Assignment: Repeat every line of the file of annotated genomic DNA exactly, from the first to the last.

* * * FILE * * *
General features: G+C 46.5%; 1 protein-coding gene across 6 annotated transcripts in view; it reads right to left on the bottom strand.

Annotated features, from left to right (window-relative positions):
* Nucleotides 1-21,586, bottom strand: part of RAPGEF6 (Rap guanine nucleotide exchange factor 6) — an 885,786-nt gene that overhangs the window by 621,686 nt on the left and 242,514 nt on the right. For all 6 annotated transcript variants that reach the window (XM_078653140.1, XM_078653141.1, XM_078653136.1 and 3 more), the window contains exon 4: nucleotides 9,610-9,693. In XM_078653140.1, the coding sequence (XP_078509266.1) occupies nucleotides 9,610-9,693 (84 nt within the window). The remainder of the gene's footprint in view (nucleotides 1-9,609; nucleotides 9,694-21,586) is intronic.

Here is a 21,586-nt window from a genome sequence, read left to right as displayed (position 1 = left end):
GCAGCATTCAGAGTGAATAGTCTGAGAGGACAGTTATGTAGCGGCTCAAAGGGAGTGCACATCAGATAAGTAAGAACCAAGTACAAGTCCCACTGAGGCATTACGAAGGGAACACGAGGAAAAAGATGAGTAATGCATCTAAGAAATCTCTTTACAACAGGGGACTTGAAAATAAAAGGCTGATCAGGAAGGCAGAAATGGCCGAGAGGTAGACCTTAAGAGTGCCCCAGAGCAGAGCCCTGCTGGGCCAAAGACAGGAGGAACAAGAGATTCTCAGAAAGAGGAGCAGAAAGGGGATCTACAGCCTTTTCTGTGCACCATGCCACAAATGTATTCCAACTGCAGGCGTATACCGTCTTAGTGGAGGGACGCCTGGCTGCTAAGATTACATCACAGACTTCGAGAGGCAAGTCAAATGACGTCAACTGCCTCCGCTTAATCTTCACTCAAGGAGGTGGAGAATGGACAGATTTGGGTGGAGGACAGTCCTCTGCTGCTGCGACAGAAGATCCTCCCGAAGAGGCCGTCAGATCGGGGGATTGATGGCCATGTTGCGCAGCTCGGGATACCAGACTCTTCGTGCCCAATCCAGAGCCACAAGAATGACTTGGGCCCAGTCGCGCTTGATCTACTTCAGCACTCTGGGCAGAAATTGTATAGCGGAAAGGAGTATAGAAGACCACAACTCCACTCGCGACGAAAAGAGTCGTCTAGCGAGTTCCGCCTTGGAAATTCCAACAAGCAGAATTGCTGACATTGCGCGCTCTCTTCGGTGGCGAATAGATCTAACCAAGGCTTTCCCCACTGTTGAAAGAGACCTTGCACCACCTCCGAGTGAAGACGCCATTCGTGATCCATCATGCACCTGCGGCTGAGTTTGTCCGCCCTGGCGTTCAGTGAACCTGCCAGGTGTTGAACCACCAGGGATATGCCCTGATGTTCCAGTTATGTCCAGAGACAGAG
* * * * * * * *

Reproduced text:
General features: G+C 46.5%; 1 protein-coding gene across 6 annotated transcripts in view; it reads right to left on the bottom strand.

Annotated features, from left to right (window-relative positions):
* Nucleotides 1-21,586, bottom strand: part of RAPGEF6 (Rap guanine nucleotide exchange factor 6) — an 885,786-nt gene that overhangs the window by 621,686 nt on the left and 242,514 nt on the right. For all 6 annotated transcript variants that reach the window (XM_078653140.1, XM_078653141.1, XM_078653136.1 and 3 more), the window contains exon 4: nucleotides 9,610-9,693. In XM_078653140.1, the coding sequence (XP_078509266.1) occupies nucleotides 9,610-9,693 (84 nt within the window). The remainder of the gene's footprint in view (nucleotides 1-9,609; nucleotides 9,694-21,586) is intronic.

Here is a 21,586-nt window from a genome sequence, read left to right as displayed (position 1 = left end):
GCAGCATTCAGAGTGAATAGTCTGAGAGGACAGTTATGTAGCGGCTCAAAGGGAGTGCACATCAGATAAGTAAGAACCAAGTACAAGTCCCACTGAGGCATTACGAAGGGAACACGAGGAAAAAGATGAGTAATGCATCTAAGAAATCTCTTTACAACAGGGGACTTGAAAATAAAAGGCTGATCAGGAAGGCAGAAATGGCCGAGAGGTAGACCTTAAGAGTGCCCCAGAGCAGAGCCCTGCTGGGCCAAAGACAGGAGGAACAAGAGATTCTCAGAAAGAGGAGCAGAAAGGGGATCTACAGCCTTTTCTGTGCACCATGCCACAAATGTATTCCAACTGCAGGCGTATACCGTCTTAGTGGAGGGACGCCTGGCTGCTAAGATTACATCACAGACTTCGAGAGGCAAGTCAAATGACGTCAACTGCCTCCGCTTAATCTTCACTCAAGGAGGTGGAGAATGGACAGATTTGGGTGGAGGACAGTCCTCTGCTGCTGCGACAGAAGATCCTCCCGAAGAGGCCGTCAGATCGGGGGATTGATGGCCATGTTGCGCAGCTCGGGATACCAGACTCTTCGTGCCCAATCCAGAGCCACAAGAATGACTTGGGCCCAGTCGCGCTTGATCTACTTCAGCACTCTGGGCAGAAATTGTATAGCGGAAAGGAGTATAGAAGACCACAACTCCACTCGCGACGAAAAGAGTCGTCTAGCGAGTTCCGCCTTGGAAATTCCAACAAGCAGAATTGCTGACATTGCGCGCTCTCTTCGGTGGCGAATAGATCTAACCAAGGCTTTCCCCACTGTTGAAAGAGACCTTGCACCACCTCCGAGTGAAGACGCCATTCGTGATCCATCATGCACCTGCGGCTGAGTTTGTCCGCCCTGGCGTTCAGTGAACCTGCCAGGTGTTGAACCACCAGGGATATGCCCTGATGTTCCAGTTATGTCCAGAGACAGAG